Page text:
There’s a new phishing campaign going on asking victims to submit bids to steal their Office 365 credentials whilst impersonating the US Department of Labor. Over ten different sites are impersonating the department and running the campaign for at least a few months.
Researchers from email security firm INKY published a report on the attacks stating that the emails are being sent from spoofed domains giving the impression that they’re coming from the Department of Labor instead. In addition, there are several new look-alike domains as well including these:
Most of these emails are being passed through servers owned by non-profit organisations to evade security filters. Some emails might even come from newly registered or unreported domains that haven’t made their way on anti-phishing lists yet.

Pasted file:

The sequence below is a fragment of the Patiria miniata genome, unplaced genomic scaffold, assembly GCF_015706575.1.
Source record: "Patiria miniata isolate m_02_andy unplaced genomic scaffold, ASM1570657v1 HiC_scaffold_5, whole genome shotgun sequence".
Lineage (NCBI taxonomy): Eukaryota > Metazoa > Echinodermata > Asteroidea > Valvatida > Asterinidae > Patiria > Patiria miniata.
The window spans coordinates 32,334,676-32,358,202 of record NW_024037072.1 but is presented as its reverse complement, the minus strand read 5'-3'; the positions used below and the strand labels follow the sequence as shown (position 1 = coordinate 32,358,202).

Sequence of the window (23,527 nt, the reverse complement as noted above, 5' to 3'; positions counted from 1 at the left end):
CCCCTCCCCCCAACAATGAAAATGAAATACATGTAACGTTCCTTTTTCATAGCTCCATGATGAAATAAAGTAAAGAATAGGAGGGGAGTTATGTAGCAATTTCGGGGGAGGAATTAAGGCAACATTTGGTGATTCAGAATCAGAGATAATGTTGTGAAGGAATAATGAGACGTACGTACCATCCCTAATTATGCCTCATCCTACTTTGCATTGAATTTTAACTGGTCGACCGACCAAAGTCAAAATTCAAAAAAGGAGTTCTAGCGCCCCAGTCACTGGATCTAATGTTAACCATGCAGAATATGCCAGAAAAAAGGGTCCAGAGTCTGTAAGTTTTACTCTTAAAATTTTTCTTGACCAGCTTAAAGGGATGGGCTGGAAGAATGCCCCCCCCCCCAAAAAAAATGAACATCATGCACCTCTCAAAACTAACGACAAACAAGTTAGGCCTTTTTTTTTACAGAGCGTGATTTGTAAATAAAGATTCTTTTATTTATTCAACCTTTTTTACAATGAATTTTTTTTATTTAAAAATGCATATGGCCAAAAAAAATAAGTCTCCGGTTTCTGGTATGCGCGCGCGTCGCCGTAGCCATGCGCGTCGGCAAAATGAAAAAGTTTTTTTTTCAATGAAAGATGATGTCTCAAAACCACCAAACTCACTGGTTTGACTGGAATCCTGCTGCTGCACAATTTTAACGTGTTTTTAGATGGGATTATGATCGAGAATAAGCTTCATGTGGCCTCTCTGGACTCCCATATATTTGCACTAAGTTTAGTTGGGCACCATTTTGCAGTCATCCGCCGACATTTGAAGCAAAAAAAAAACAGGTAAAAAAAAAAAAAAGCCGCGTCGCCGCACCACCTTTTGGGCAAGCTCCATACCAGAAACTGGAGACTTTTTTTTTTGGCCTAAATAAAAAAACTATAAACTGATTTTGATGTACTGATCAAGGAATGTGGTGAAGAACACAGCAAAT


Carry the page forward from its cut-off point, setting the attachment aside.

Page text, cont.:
In the News: Microsoft brings Hololens 2 to India
Bid for your Office 365 credentials
The phisher sends emails pretending to be a senior DoL employee inviting the recipient to submit a bid for an ongoing government project. The email is complete with a valid letterhead, some content and a three-page PDF attachment of a bidding form.
Finally, the attached PDF contains a bid button on the middle page that takes the victim to one of the following bidding (phishing) sites:
Note that these are the sites that INKY has detected. There’s a chance there might be other malicious web pages out there at the moment.
The spoofed sites contain copied HTML and CSS to the real DoL site, with the attackers also adding a pop-up with a set of instructions for the user to go through the bidding. People wanting to proceed with the bid are redirected to a login page that asks for their Office 365 credentials.
Regardless of what’s entered in the form, the site returns an error forcing users to enter their credentials again, ensuring they get the right ones. Once the victims try to click the sign-in button for the second time after entering their credentials, they’re redirected to the actual DoL website.
Someone who writes/edits/shoots/hosts all things tech and when he’s not, streams himself racing virtual cars. You can reach out to Yadullah at [email protected], or follow him on Instagram or Twitter.